Savitar is a fictional supervillain appearing in comic books published by DC Comics. An immensely powerful speedster that leads a cult dedicated to the Speed Force, he has battled Wally West, Jay Garrick, and Barry Allen.
And it's here where Wally is shown to be not only faster than Superman, but exponentially so. Unbelieving of Wally's new sense of speed, Savitar downplays Wally's power, only for Wally to give Savitar “a three-second head start” to show him how much faster he is now compared to not only Savitar, but Superman as well!
Also since Savitar was trapped in the speed force, Barry (aka Flash) had a type of connection to it. When Wally (aka kid flash) saw Savitar and Barry didn't was because Savitar was getting into Wally's head. Therefore made him not there for Barry, but there for Wally Wally could see Savitar.
This week on The Flash, the monster speedster Savitar revealed himself to be a time remnant of Barry Allen, created four years in the future. This Time Remnant Barry begrudges his discarded life, and loss of family and friends, for being the “forgotten” hero.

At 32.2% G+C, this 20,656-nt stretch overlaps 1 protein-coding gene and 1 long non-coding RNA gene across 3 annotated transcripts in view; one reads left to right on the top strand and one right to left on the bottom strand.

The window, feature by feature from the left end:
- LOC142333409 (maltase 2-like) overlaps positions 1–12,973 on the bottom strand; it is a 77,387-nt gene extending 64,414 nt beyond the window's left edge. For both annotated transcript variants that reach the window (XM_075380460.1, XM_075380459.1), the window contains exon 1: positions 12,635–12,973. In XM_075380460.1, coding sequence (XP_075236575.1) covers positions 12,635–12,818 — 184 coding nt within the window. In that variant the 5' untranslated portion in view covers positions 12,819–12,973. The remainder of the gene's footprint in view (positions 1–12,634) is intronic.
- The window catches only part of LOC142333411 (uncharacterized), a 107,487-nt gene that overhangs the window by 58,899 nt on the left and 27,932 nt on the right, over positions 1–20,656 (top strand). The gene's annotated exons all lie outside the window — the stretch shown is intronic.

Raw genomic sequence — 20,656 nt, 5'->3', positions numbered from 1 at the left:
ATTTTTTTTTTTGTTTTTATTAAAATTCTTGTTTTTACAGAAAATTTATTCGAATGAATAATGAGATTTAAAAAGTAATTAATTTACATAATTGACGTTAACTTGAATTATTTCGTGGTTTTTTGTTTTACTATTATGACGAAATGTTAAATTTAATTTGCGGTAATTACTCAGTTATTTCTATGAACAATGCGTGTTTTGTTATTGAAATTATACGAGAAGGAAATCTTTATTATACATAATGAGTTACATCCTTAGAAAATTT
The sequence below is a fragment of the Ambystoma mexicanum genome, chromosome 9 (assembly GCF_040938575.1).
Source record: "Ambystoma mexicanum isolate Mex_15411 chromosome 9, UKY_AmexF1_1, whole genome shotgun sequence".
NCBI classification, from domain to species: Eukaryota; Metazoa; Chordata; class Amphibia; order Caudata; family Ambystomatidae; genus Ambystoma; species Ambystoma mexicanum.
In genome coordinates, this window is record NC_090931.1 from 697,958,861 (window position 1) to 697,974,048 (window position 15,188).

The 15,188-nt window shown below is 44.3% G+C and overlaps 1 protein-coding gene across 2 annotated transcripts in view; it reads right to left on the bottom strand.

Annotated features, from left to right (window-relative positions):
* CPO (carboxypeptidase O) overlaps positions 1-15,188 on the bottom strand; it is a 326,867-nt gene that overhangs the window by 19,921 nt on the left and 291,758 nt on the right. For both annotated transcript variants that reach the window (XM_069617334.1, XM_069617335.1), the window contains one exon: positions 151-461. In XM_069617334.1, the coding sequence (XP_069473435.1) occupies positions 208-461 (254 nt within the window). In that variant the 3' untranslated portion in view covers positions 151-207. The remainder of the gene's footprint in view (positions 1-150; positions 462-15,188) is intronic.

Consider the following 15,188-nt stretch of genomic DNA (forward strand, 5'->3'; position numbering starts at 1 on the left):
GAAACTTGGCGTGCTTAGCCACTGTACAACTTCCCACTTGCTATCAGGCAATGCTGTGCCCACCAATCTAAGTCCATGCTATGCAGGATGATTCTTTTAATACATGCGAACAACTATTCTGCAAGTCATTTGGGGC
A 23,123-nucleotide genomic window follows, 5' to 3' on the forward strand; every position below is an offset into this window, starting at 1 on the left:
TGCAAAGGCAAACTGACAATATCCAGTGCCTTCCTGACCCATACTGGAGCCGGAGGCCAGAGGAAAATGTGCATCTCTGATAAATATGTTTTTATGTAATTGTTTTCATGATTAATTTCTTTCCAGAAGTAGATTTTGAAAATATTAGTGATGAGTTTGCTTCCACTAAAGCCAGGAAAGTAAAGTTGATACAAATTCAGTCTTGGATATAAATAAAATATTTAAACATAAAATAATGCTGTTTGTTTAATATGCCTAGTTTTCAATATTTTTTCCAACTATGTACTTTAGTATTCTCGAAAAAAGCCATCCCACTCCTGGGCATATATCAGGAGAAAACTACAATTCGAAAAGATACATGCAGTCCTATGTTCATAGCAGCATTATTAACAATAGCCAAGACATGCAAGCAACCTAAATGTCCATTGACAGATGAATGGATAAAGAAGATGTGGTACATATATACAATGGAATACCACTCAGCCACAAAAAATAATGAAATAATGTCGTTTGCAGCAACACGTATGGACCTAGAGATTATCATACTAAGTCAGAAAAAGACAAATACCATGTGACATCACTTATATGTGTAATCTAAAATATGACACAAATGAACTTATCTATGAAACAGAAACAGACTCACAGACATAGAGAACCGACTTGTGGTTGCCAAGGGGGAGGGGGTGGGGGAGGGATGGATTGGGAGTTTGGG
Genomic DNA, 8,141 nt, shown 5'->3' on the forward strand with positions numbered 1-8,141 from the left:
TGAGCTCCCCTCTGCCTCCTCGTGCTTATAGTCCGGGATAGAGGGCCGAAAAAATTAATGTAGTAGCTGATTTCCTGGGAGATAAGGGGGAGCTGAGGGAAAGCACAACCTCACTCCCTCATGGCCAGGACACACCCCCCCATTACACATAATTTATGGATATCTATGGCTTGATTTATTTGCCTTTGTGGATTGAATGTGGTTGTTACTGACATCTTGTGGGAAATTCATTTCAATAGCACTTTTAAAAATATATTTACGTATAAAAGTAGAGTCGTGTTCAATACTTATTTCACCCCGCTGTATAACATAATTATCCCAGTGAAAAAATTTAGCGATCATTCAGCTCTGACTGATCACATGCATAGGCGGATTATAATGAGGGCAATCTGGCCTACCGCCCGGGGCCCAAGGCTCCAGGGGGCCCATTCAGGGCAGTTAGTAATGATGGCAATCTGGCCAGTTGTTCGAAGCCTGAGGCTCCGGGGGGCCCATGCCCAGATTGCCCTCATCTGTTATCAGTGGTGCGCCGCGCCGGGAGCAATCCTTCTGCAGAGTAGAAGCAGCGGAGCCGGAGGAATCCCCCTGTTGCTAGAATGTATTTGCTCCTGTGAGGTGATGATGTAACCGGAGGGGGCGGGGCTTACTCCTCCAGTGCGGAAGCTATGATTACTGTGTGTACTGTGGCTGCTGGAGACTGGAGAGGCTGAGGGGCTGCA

The Wrath of Savitar"The Wrath of Savitar" is the fifteenth episode of the third season of The Flash, and the sixty-first episode overall. It aired on March 7, 2017.
Twist revealed in 'The Flash' season 3, episode 21. At the end of episode 20 of The Flash, the CW series finally revealed Savitar's true identity. This season's big bad has been Barry Allen all along!
Savitar's identity was finally revealed during Tuesday's episode of The Flash — and it's safe to say that the hero has truly become the villain. After finally putting the pieces together, Barry Allen came to the realization that Savitar is actually a future version of himself. Thus, he's a future Flash, if you will.
Savitar was the time remnant of Barry Allen when Barry Allen fights Savitar. Savitar kills all of Barry's time remnants, but allows one to live to become Savitar. It creates a loop in time that has no beginning or end. Video of Cisco explaining how Barry became Savitar.
In the early 1800s, ketchup was touted as a medicinal miracle. Unfortunately for him, ketchup pills were a relatively short-lived phenomenon. According to Ripley's, by the 1850s, Bennet had gone out of business. Copycats selling laxatives as tomato pills eventually discredited the medicine.
Ketchup was used as medicine The addition of tomatoes meant it added a a plethora of vitamins and antioxidants to the sauce. He claimed his recipe could cure: Diarrhea. Indigestion.
Ketchup: the surprising “medical marvel” of the 1800s That was until 1834 when Dr. John Cooke Bennett added tomatoes to ketchup and seemingly transformed the condiment into the hottest drug of the 1800s (think along the lines of today's Pfizer vaccine — yes, ketchup was that popular as medication).